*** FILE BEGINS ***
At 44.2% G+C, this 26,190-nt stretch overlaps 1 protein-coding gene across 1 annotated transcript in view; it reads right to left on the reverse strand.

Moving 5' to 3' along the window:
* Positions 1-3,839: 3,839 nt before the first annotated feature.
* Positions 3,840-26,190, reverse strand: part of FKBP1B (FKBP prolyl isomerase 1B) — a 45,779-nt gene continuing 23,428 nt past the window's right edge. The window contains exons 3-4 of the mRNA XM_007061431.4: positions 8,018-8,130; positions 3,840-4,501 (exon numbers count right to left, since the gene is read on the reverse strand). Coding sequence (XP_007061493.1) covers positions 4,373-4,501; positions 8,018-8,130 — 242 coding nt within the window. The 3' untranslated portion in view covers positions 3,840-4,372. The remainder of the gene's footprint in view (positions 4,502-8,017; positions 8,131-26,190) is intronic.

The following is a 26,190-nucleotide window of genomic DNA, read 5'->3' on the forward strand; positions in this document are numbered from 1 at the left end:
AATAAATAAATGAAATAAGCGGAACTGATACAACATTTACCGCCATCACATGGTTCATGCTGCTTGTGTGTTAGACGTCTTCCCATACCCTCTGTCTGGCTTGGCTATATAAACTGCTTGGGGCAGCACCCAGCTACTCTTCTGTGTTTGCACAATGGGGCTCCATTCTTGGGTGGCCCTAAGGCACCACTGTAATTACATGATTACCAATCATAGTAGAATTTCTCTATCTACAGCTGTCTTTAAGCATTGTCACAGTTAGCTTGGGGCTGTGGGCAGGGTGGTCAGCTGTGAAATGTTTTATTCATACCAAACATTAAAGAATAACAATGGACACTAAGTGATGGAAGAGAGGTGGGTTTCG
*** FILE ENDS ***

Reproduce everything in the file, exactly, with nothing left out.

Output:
At 44.2% G+C, this 26,190-nt stretch overlaps 1 protein-coding gene across 1 annotated transcript in view; it reads right to left on the reverse strand.

Moving 5' to 3' along the window:
* Positions 1-3,839: 3,839 nt before the first annotated feature.
* Positions 3,840-26,190, reverse strand: part of FKBP1B (FKBP prolyl isomerase 1B) — a 45,779-nt gene continuing 23,428 nt past the window's right edge. The window contains exons 3-4 of the mRNA XM_007061431.4: positions 8,018-8,130; positions 3,840-4,501 (exon numbers count right to left, since the gene is read on the reverse strand). Coding sequence (XP_007061493.1) covers positions 4,373-4,501; positions 8,018-8,130 — 242 coding nt within the window. The 3' untranslated portion in view covers positions 3,840-4,372. The remainder of the gene's footprint in view (positions 4,502-8,017; positions 8,131-26,190) is intronic.

The following is a 26,190-nucleotide window of genomic DNA, read 5'->3' on the forward strand; positions in this document are numbered from 1 at the left end:
AATAAATAAATGAAATAAGCGGAACTGATACAACATTTACCGCCATCACATGGTTCATGCTGCTTGTGTGTTAGACGTCTTCCCATACCCTCTGTCTGGCTTGGCTATATAAACTGCTTGGGGCAGCACCCAGCTACTCTTCTGTGTTTGCACAATGGGGCTCCATTCTTGGGTGGCCCTAAGGCACCACTGTAATTACATGATTACCAATCATAGTAGAATTTCTCTATCTACAGCTGTCTTTAAGCATTGTCACAGTTAGCTTGGGGCTGTGGGCAGGGTGGTCAGCTGTGAAATGTTTTATTCATACCAAACATTAAAGAATAACAATGGACACTAAGTGATGGAAGAGAGGTGGGTTTCG